Super Bowl advertisements reflect growing US partisanship
February 8, 2017
Advertisers covet the multimillion-dollar commercial spots that air during the Super Bowl, due to the large audiences that tune in to watch not only the football game, but the creative advertisements.
Companies invest much more into these advertisements as they recognize the high levels of attention and anticipation from the viewers. This produces work that is unique and created with even more scrutiny than any regular advertisement.
There are a multitude of attention-grabbing tactics that advertisers utilize. For the past decade, the most frequently used tactic was humor or cleverness — a commercial that would get a laugh, stick in the mind of the viewer or even compel the viewer to share the video with his or her friends.
We can observe this popular “humor tactic” in the most memorable and most viewed Super Bowl commercials in the past few years.
USA Today’s Ad Meter allows people to vote for their favorite advertisements from the Super Bowl each year. By having voters assign a score of 1-10 on each advertisement that aired during the Super Bowl, USA Today can average the scores to determine the top commercial each year.
In 2007, the highest ranked Super Bowl advertisement was a Budweiser commercial of crabs worshipping an ice chest of beer. In 2010, it was a Snickers commercial featuring Betty White playing football, coining the tagline, “You’re not you when you’re hungry.”
These are only a few of the countless Super Bowl commercials that utilize humor as the main attention-grabbing technique. In the past, this technique seems to have resonated with viewers who gave these commercials high scores.
However, in more recent years, commercials have reached a new era in which emotional, social justice tactics have been used more frequently in order to capture the viewer’s attention. From 2015, Always’ “Like a Girl” commercial battling female stereotypes and discrimination took off as one of the highest rated commercials that year.
This year, some of the highest ranked commercials included Audi’s “Daughter,” which took on gender-discriminatory unequal pay, and Airbnb’s “We Accept,” which criticized ethnic, religious and LGBT discrimination.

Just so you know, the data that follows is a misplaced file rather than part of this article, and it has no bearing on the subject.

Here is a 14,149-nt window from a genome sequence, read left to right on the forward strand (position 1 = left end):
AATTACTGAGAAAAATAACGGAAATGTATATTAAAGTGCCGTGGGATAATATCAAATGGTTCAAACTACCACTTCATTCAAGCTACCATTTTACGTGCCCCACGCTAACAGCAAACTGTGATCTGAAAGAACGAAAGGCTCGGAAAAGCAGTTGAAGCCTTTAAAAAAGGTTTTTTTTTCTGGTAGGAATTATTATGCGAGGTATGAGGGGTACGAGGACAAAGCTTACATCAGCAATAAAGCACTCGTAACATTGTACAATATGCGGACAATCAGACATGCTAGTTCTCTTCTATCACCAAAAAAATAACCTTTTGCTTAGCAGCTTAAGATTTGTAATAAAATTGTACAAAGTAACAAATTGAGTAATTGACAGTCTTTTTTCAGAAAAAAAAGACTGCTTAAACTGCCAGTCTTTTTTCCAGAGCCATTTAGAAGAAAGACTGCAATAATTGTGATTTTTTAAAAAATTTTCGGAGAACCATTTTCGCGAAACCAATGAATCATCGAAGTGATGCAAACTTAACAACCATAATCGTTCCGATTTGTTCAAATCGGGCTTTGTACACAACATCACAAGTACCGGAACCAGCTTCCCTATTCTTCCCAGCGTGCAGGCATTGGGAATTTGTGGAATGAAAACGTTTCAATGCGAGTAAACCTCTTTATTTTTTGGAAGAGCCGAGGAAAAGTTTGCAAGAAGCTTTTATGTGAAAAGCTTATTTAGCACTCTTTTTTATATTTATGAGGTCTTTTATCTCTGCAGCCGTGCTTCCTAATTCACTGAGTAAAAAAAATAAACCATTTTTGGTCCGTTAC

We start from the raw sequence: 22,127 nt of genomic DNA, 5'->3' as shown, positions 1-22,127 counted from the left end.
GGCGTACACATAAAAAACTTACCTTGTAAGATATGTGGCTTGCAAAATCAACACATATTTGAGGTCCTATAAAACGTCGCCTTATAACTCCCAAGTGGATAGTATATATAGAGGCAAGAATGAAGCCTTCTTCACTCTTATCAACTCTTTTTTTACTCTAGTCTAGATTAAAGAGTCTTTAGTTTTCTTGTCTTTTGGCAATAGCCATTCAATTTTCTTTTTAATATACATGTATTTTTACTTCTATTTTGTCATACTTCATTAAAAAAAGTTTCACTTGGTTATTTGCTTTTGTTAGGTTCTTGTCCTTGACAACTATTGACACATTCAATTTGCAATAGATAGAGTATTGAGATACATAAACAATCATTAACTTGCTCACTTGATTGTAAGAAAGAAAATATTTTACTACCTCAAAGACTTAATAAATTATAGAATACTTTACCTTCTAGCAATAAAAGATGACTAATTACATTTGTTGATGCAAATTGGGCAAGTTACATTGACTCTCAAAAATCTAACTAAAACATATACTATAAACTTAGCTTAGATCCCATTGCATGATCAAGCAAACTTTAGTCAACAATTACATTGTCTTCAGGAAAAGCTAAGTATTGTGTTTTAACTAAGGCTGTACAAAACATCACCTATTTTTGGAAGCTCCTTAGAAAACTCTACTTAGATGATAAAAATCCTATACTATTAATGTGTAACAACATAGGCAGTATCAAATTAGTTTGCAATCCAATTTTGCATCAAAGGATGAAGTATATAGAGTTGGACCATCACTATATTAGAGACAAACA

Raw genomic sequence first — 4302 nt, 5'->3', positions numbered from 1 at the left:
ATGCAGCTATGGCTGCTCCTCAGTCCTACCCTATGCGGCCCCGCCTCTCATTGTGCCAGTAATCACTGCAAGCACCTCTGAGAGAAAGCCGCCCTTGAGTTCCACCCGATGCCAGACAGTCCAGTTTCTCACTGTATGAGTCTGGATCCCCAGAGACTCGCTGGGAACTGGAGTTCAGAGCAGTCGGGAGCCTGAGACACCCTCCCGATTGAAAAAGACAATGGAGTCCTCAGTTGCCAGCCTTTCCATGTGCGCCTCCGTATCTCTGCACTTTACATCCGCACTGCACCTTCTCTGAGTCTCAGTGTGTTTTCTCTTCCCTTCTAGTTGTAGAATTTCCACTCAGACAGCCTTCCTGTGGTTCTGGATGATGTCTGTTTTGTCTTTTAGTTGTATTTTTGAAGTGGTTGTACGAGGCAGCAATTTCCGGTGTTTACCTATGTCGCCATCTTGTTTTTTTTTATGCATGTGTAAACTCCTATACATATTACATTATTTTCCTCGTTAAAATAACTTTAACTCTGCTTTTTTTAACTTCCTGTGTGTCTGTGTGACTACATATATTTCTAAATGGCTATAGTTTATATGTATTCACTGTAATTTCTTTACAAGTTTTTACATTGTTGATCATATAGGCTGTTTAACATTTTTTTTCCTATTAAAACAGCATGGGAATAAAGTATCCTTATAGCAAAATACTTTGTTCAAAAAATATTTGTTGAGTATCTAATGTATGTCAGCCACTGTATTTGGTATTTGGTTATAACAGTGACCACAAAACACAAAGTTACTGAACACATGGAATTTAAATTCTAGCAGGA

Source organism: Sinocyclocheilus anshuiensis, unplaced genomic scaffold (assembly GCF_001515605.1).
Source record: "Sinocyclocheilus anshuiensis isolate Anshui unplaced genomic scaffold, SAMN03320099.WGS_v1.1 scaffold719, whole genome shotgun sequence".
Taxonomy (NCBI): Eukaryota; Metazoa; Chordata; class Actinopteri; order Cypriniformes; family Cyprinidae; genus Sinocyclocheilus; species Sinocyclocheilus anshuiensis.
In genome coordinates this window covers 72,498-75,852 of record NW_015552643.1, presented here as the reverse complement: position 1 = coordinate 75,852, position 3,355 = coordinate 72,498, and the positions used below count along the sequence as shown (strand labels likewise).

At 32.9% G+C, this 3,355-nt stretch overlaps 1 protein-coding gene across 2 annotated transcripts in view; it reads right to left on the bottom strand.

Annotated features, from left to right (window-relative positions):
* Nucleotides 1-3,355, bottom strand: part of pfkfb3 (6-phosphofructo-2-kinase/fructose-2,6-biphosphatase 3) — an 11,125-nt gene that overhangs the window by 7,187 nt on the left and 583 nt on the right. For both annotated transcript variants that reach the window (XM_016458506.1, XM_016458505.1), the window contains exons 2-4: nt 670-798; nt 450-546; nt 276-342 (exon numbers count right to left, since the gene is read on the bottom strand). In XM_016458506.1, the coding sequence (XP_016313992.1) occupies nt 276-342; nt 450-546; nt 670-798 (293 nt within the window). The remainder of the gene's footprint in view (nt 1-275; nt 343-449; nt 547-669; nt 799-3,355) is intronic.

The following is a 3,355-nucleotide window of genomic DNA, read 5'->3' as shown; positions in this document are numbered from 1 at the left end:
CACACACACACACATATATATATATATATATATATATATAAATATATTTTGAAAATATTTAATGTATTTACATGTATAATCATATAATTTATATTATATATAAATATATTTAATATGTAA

Not only were these new commercials emotionally compelling, but some even took a clear political stance on social issues. Budweiser’s “Born the Hard Way” alluded to President Donald Trump’s controversial executive order on immigration by illustrating the immigrant story of Budweiser’s German immigrant founder. It’s a 10 Haircare’s “Four More Years” commercial even took a jab at President Trump’s hair.
84 Lumber’s “The Journey Begins” follows a mother and daughter as they venture from Mexico to the United States. Deleted footage available on the 84 Lumber website depicts the full commercial — the mother and daughter reaching their destination only to face the huge wall that separates the two countries.
The political and activist nature of these commercials reflect on the current state of the country, with active political involvement of more people than ever before. The commercials target what the public is interested in — the Trump administration’s policies and values. This is evident by the growing partisanship and active voicing of ideas in our country.
This change in the field of advertising appears to be effective — the most controversial advertisements are shared and discussed more than ever. These commercials are designed to make people think through new perspectives and compelling visual representations. These advertisements create discussion and dialogue by forcing viewers on each side of the debate to take a look at how the other side thinks.
While cute puppy videos or catchy jingles will always have a place in the attention-grabbing tactics of our advertisers, the new era of commercials putting social and political issues into the limelight is even more compelling.
Rather than capturing the viewer’s interest through cheap, easy tactics, the advertising field is changing for the better by initiating discussion through controversial topics.
Minju is a sophomore in Media.